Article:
Why Marilyn Monroe Is Still Fascinating

Marilyn Monroe's belongings are set to break records at auction

Marilyn Monroe from the film Gentlemen Prefer Blondies. Picture / Supplied.

There are many ways of measuring a star’s staying power. But one of the best barometers must surely belong to Marilyn Monroe - whose used lipstick is expected to fetch up to $28,000 when it goes up for auction in November, 54 years after her death.

The 1947 Revlon lipstick in pink “Bachelor’s Carnation”, complete with smudges around the rim, was discovered in a secret compartment of one of the actress’s evening bags by auctioneers who had spent years hunting down Monroe’s possessions for a “once-in-a-lifetime” auction.

“Such is the Marilyn factor that we estimate the lipstick will sell for $22,000-$28,000, or probably much more. It’s so personal,” explains Martin Nolan, executive director at Los Angeles auction house Julien’s. It’s one of 500 of Monroe’s personal effects that are set to smash records when they are auctioned in Los Angeles.

But before then - and in honour of what would have been the actress’s 90th birthday today - the sale items are being exhibited at London’s Chelsea Harbour Design Centre. They include everything from her Gucci address book (containing a who’s who of celebrity telephone numbers) to beloved clothes, personal correspondence and artworks.

Meanwhile, an exhibition of rare shots of the star, ranging from her days as Norma Jean Baker to the famous “Last Sitting” images by Bert Stern, taken six weeks before her death, opens at The Showroom Presents in London this week.

Why is Monroe still so fascinating 54 years after her untimely death? “She’s this blonde bombshell who has been frozen in time,” Nolan says of the actress, who overdosed at her LA home in 1962. “We still think of her as that elegant 36-year-old who everyone feels they know and love.”

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Nolan has been orchestrating the auction for a few years now, and will bring together two private collections. The first is from the estate of Marilyn’s acting teacher Lee Strasberg, who along with his wife Paula, was Monroe’s closest confidante and was left all of her personal effects in her will. The second collection comes from David Gainsborough-Roberts, a British man who became enthralled by Marilyn in 1988 and began investing in items owned and worn by the star. Now he’s decided, says Nolan, “that Marilyn is bigger than him and that his collection should go to good homes”.

Nolan believes the auction will be record-breaking because it includes some of Monroe’s most personal items. “My favourite piece is a miniaudiere evening bag, which is gold and bejewelled in amber with a black velvet lining,” says Nolan. He describes how the bag is still filled with all the accoutrements of “a night out on the town”: there’s a gold tray containing loose powder, eight Phillip Morris cigarettes “in perfect condition”, and even two dimes, “which is what you’d need to call a taxi home - it’s a true picture”. Another handbag contains a matching set of comb, compact and cigarette lighter - all exactly as you imagine Marilyn left them when she flung them aside after an evening out.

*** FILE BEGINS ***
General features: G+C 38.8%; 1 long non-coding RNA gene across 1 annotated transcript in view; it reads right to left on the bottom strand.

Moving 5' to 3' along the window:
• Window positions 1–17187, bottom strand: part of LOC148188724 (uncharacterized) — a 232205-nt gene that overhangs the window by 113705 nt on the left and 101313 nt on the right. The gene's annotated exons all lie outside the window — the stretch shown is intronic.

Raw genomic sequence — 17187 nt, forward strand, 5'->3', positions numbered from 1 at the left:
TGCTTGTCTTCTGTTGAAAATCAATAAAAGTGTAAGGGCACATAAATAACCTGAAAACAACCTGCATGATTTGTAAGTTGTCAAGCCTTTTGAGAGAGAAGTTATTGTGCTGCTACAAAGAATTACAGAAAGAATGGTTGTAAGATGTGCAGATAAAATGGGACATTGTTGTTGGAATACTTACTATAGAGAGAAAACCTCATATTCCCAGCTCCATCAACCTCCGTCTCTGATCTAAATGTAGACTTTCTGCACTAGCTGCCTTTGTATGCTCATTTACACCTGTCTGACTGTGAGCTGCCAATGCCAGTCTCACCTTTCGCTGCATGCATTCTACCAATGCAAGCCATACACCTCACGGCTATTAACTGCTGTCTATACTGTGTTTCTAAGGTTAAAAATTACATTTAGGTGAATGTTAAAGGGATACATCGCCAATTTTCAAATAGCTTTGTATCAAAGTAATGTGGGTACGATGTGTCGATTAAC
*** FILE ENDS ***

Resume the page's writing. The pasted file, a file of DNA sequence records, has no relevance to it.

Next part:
Despite the fact that Monroe’s films grossed $200 million by the time of her death, Nolan says she owned surprisingly few lavish items. “She actually had very few fine jewellery pieces of her own. For her it was all about the costume jewellery, but obviously when she wore it, it had that wow factor.” Among the paste necklaces and bracelets by costume jewellery specialist Albert Weiss is only one piece that does include real diamonds: an elegantly dainty cocktail watch from Swiss watchmakers Blancpain. Its face value is $80,000 to $100,000 but Nolan says the sky’s the limit when you know that it graced the wrist of Monroe.

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“No other celebrity has achieved the collectability of Marilyn. She has fans all over the world and she transcends age groups, with fans from five years old to 95 years old,” says Nolan. “It’s very rare to find items from her life or career, and this is the last auction of its kind.”

Some of the most touching items in the auction are actually the ones that emphasise the mundane. There are receipts for bacon and lard, an insurance document scrawled over with a recipe for stuffing - and a journal in which she’d written that she was “Alone!!!!! All alone".

“Marilyn created this public image around herself as the humorous blonde bombshell. It made her famous, but she couldn’t escape it,” says Nolan, of the woman who spent most of her childhood in foster homes after her mother was hospitalised for schizophrenia. “She had a hard life, getting married three weeks after her 16th birthday. There was no one who loved her unconditionally, but she was always searching for that. It was very sad.”

Marilyn: The Legacy of a Legend is at the Design Centre, Chelsea Harbour until June 20. Details: juliensauctions.com

— The Daily Telegraph

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